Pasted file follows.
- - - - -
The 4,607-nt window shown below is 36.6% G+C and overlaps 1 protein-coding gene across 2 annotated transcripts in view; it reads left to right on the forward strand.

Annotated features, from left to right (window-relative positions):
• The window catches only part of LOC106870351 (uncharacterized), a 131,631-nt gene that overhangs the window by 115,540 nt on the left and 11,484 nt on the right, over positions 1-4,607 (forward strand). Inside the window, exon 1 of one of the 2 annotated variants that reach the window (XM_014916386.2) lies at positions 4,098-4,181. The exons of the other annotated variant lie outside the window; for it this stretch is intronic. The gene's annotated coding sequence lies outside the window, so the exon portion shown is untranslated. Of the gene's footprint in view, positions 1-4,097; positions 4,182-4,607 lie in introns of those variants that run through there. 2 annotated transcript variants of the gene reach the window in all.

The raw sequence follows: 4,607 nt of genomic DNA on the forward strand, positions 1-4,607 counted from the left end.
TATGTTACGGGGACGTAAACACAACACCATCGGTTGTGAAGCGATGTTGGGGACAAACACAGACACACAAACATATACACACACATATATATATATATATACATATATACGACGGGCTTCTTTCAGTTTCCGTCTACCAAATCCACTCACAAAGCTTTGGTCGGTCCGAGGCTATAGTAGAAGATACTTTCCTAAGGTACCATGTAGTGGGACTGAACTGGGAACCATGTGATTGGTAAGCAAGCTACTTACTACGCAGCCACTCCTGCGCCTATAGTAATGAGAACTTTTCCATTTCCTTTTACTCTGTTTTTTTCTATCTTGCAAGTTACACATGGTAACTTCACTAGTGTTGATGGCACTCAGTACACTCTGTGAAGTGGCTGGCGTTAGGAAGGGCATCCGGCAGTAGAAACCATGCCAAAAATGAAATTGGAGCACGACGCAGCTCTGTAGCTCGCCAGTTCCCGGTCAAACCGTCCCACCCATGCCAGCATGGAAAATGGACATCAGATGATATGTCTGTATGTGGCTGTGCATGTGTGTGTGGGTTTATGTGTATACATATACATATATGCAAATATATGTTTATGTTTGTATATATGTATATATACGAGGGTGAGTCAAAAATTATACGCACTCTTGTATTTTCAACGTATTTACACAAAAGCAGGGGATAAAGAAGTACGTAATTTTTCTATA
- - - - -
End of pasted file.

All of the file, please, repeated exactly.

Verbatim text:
The 4,607-nt window shown below is 36.6% G+C and overlaps 1 protein-coding gene across 2 annotated transcripts in view; it reads left to right on the forward strand.

Annotated features, from left to right (window-relative positions):
• The window catches only part of LOC106870351 (uncharacterized), a 131,631-nt gene that overhangs the window by 115,540 nt on the left and 11,484 nt on the right, over positions 1-4,607 (forward strand). Inside the window, exon 1 of one of the 2 annotated variants that reach the window (XM_014916386.2) lies at positions 4,098-4,181. The exons of the other annotated variant lie outside the window; for it this stretch is intronic. The gene's annotated coding sequence lies outside the window, so the exon portion shown is untranslated. Of the gene's footprint in view, positions 1-4,097; positions 4,182-4,607 lie in introns of those variants that run through there. 2 annotated transcript variants of the gene reach the window in all.

The raw sequence follows: 4,607 nt of genomic DNA on the forward strand, positions 1-4,607 counted from the left end.
TATGTTACGGGGACGTAAACACAACACCATCGGTTGTGAAGCGATGTTGGGGACAAACACAGACACACAAACATATACACACACATATATATATATATATACATATATACGACGGGCTTCTTTCAGTTTCCGTCTACCAAATCCACTCACAAAGCTTTGGTCGGTCCGAGGCTATAGTAGAAGATACTTTCCTAAGGTACCATGTAGTGGGACTGAACTGGGAACCATGTGATTGGTAAGCAAGCTACTTACTACGCAGCCACTCCTGCGCCTATAGTAATGAGAACTTTTCCATTTCCTTTTACTCTGTTTTTTTCTATCTTGCAAGTTACACATGGTAACTTCACTAGTGTTGATGGCACTCAGTACACTCTGTGAAGTGGCTGGCGTTAGGAAGGGCATCCGGCAGTAGAAACCATGCCAAAAATGAAATTGGAGCACGACGCAGCTCTGTAGCTCGCCAGTTCCCGGTCAAACCGTCCCACCCATGCCAGCATGGAAAATGGACATCAGATGATATGTCTGTATGTGGCTGTGCATGTGTGTGTGGGTTTATGTGTATACATATACATATATGCAAATATATGTTTATGTTTGTATATATGTATATATACGAGGGTGAGTCAAAAATTATACGCACTCTTGTATTTTCAACGTATTTACACAAAAGCAGGGGATAAAGAAGTACGTAATTTTTCTATA